Conversely, you need to work with the more seasoned workers to help them see the benefits that the younger generation brings to the equation and appreciate them in affirming ways. It is a two-way street, and you are in the middle directing traffic.

One frustration for supervisors is that younger generation employees often have less sensitivity when communicating with others. They share their feelings with unvarnished candor, which often can offend older workers.

Teach them to avoid addressing an older person the same way verbally as they would a peer in a 140-character “Tweet” or a “text.” Stress that to get the result they want, Millennials need to be tactful and respectful when addressing other people, regardless of their age.

In any organization, the culture is set from the top. As a supervisor, you need to foster an atmosphere of respect that is rarely taught in school anymore but that is needed to build an environment of trust between people, regardless of age.

Working with Millennials may seem frustrating, if you are trying to apply the operating philosophies that worked for the Boomers or Generation X. You cannot fight the trends, and they are not going away.

The best approach is to embrace the younger generation into the workforce and impress them with your operational excellence and vision for the future. Make sure your culture is the best one around, and you will have few problems with turnover.

This is a part in a series of articles on “Successful Supervision.” The entire series can be viewed on http://www.leadergrow.com/articles/supervision or on this blog.

Bob Whipple, MBA, CPLP, is a consultant, trainer, speaker, and author in the areas of leadership and trust. He is the author of four books: 1.The Trust Factor: Advanced Leadership for Professionals (2003), 2. Understanding E-Body Language: Building Trust Online (2006), 3. Leading with Trust is Like Sailing Downwind (2009), and 4. Trust in Transition: Navigating Organizational Change (2014). In addition, he has authored over 500 articles and videos on various topics in leadership and trust. Bob has many years as a senior executive with a Fortune 500 Company and with non-profit organizations. For more information, or to bring Bob in to speak at your next event, contact him at http://www.Leadergrow.com, bwhipple@leadergrow.com or 585.392.7763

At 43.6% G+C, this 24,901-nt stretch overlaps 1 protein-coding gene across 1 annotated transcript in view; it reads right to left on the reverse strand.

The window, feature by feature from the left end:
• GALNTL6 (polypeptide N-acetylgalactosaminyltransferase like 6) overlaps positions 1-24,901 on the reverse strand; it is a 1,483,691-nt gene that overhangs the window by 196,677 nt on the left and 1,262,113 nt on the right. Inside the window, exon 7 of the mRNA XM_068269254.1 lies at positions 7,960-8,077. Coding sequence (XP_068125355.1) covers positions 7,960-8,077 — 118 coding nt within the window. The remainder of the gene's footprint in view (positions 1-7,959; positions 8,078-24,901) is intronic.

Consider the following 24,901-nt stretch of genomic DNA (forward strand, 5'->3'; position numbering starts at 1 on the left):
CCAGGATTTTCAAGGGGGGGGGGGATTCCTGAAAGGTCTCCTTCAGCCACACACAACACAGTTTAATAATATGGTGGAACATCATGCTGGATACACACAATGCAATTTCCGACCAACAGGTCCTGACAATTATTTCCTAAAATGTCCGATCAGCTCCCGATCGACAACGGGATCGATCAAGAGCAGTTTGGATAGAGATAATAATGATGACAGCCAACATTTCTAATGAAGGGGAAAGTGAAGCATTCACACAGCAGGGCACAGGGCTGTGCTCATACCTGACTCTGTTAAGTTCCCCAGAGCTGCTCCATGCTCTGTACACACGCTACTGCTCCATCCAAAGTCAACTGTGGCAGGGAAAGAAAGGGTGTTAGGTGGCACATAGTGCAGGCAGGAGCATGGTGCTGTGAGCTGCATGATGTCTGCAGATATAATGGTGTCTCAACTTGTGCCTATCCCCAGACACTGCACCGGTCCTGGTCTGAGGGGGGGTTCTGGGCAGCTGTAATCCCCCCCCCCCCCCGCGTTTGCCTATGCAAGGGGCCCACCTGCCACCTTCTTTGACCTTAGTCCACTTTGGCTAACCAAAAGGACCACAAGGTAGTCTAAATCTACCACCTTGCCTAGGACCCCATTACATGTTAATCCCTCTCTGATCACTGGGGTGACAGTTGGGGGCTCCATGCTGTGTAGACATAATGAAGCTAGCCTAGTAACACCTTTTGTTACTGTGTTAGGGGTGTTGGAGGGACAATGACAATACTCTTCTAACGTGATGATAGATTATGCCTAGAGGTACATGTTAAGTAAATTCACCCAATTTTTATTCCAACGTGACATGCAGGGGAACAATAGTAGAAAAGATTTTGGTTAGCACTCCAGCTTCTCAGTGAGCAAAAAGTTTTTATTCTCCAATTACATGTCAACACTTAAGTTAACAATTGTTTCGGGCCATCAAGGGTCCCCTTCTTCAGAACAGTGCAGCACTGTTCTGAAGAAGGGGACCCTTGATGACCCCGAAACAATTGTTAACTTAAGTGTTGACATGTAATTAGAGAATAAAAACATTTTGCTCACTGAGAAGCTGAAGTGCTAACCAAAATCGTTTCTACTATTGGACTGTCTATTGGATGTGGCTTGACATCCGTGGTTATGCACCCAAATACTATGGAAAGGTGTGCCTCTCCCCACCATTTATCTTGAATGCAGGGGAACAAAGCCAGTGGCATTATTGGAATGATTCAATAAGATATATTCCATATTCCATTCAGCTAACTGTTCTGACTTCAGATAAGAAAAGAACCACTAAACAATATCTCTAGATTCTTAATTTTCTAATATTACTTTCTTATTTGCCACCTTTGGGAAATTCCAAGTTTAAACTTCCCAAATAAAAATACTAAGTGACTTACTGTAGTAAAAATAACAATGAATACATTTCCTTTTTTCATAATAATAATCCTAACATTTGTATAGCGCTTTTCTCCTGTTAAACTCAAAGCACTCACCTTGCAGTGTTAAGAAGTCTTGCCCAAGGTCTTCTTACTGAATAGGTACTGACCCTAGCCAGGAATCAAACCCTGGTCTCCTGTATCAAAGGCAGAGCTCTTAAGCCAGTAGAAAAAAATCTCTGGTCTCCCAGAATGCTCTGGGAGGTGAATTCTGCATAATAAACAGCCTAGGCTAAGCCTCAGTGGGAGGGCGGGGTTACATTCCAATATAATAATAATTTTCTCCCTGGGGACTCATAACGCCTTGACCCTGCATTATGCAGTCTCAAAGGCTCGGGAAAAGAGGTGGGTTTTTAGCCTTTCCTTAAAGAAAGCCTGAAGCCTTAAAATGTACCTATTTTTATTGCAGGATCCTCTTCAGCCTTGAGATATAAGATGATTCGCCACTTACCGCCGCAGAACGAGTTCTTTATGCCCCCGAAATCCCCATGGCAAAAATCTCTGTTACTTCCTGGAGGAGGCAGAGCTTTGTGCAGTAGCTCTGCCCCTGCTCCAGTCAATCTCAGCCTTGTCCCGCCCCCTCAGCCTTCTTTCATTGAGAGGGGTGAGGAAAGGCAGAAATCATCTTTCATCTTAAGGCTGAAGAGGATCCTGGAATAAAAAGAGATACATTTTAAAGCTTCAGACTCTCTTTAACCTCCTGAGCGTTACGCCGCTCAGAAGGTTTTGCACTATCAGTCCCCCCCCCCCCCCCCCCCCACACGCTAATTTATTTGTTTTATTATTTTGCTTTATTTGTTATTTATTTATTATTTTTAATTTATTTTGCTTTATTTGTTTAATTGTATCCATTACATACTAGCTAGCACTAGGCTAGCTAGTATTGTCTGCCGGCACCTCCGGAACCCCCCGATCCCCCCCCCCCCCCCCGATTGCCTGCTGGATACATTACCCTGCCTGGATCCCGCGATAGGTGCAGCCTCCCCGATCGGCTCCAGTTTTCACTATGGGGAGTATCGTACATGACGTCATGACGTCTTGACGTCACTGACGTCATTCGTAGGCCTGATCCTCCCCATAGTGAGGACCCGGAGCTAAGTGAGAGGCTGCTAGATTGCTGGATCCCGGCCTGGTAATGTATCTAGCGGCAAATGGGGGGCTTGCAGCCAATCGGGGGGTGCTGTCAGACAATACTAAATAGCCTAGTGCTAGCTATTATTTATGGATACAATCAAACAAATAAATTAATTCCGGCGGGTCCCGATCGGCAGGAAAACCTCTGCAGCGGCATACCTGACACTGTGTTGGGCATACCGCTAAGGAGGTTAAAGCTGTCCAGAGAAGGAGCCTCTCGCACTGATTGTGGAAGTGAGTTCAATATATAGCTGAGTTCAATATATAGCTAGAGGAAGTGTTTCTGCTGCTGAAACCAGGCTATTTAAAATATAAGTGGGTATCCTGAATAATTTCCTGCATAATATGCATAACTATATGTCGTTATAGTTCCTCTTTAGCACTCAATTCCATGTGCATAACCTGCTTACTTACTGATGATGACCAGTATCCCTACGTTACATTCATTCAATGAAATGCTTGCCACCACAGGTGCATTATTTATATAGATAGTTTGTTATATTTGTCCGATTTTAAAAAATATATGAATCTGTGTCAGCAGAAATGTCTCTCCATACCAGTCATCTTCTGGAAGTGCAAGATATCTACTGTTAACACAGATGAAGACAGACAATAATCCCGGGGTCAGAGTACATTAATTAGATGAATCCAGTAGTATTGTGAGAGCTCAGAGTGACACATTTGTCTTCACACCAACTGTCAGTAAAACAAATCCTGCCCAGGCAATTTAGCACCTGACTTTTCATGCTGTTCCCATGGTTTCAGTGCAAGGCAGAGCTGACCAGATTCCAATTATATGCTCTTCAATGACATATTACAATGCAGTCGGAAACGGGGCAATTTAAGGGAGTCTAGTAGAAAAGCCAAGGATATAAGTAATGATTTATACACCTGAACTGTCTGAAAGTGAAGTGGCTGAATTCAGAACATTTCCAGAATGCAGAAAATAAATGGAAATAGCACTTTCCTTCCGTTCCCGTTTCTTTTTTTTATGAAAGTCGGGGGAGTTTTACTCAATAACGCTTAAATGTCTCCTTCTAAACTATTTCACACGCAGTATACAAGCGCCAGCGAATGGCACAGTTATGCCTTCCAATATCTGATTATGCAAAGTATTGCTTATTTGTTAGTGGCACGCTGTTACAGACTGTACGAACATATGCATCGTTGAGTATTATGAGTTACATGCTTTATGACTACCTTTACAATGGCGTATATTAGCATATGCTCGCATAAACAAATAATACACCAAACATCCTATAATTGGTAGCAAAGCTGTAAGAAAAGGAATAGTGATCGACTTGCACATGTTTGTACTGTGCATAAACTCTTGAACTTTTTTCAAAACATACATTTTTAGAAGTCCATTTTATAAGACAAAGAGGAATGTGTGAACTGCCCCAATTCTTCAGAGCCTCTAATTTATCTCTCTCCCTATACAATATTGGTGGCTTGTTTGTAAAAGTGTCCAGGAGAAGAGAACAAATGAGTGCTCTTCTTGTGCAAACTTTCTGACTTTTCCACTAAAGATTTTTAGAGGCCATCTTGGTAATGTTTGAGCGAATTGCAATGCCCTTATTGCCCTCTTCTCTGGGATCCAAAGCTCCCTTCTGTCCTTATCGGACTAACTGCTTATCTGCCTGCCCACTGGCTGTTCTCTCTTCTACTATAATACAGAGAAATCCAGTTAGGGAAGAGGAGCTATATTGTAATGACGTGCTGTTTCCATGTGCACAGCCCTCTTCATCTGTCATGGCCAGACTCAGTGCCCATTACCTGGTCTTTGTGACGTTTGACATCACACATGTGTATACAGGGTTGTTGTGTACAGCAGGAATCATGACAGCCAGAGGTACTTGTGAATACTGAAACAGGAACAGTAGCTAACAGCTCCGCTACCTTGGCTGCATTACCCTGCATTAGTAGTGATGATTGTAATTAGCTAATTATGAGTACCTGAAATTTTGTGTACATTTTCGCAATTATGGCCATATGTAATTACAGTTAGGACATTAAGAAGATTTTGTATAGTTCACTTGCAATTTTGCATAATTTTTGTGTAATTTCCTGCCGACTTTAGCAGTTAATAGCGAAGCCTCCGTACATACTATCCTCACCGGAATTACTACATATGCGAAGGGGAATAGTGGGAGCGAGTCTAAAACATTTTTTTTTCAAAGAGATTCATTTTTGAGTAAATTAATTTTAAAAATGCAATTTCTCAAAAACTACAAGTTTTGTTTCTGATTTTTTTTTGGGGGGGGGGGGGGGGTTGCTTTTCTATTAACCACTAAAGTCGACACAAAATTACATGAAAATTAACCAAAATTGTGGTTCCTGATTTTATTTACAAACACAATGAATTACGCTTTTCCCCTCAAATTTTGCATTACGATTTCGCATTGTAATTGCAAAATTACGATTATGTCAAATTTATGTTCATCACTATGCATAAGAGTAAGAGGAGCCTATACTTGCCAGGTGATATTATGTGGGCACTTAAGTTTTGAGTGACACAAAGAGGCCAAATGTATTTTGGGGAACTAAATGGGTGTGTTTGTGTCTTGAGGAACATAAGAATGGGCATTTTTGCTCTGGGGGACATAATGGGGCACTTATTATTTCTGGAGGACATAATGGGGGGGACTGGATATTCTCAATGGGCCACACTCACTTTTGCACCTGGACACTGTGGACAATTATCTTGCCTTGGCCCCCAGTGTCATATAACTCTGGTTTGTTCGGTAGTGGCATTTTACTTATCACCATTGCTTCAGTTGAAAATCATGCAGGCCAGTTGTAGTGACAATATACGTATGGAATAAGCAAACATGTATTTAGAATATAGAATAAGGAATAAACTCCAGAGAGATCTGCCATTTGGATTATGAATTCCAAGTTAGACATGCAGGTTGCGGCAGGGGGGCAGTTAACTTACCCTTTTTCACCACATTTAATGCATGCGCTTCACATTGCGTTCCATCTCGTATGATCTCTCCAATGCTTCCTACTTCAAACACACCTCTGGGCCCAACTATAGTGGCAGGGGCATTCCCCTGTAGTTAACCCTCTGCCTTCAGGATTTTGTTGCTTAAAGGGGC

Successful Supervisor 31 – Reducing Conflict

June 18, 2017

Conflict between people is simply part of the human condition. Organizations are a good place to observe conflict because they have all the ingredients that encourage people to bicker.

First of all, people are in close contact for many hours a day. It is a fact that if you put people together for a long period of time, they are going to end up driving each other crazy. It happens like spontaneous combustion at the bottom of a pile of oily rags.

The second condition that encourages conflict is stress. Organizations are constantly under stress to optimize performance of all their resources. The most typical stressor that causes conflict is time.

People tend to overvalue their own contributions and undervalue the contributions of their work mates. It is just the way we are programmed.

I got interested in this topic of conflict a couple years ago and actually wrote a 30 part video series entitled “Surviving the Corporate Jungle.” Each video is only 3 minutes long and each one has an exercise to instill a new habit that can reduce conflict between people. The series was produced by an organization called “Avanoo.”

Here is a link to a free sample of three videos from my series.

In this article, I want to give a few overarching tips that may be most helpful at the supervisor level. The subject is endless, so you may wish to contribute your favorite tips after reading mine.

Appreciate Differences in People

Each person is unique, so what works for one person may not be ideal for others. In addition, we each see the world through glasses that only we can see through.

When we witness another person doing something that does not look or feel right to us, we grit our teeth and instinctively push back, trying to get the other person to see it our way.

I call this phenomenon the “I AM RIGHT” condition, and I have purchased hundreds of three-inch buttons with those words on them. I give them out at all my seminars on trust.

The tip for the supervisor is to recognize that each person is wearing an imaginary I AM RIGHT button all day.Since each individual experiences every facet of organizational life through his or her own paradigm, it is no wonder conflict erupts.

The supervisor can help people recognize that we have no choice but to see things from our perspective, so it is perfectly natural that there will be tension at times. Try to see the other person’s perspective as being valid, and you will reduce conflict.

Go Back to the Sense of Purpose

Even though people may see things from different perspectives, we can usually get along much better if we remind ourselves that we share a common purpose.

We may have different functions, but we are all important parts of the process, and we are all needed to be at our best if the job is to get done well.

The supervisor is the main coach to help people understand the purpose and remember the larger mission when tempers flare about how to do things.

The supervisor paints the vision of the whole organization onto the canvass that represents her part of the whole and makes sure everyone sees that connection. When people recognize that they are all pulling in the same direction, the individual idiosyncrasies don’t have as much power to polarize them.

Build a Culture of Trust and Love

When a group of people trust and love one another, the seeds of conflict have a difficult time taking root. Building a culture is a daily task that never ends, but the task is a joyous one because the end result is a much happier existence, not only for the supervisor, but for everyone on her crew.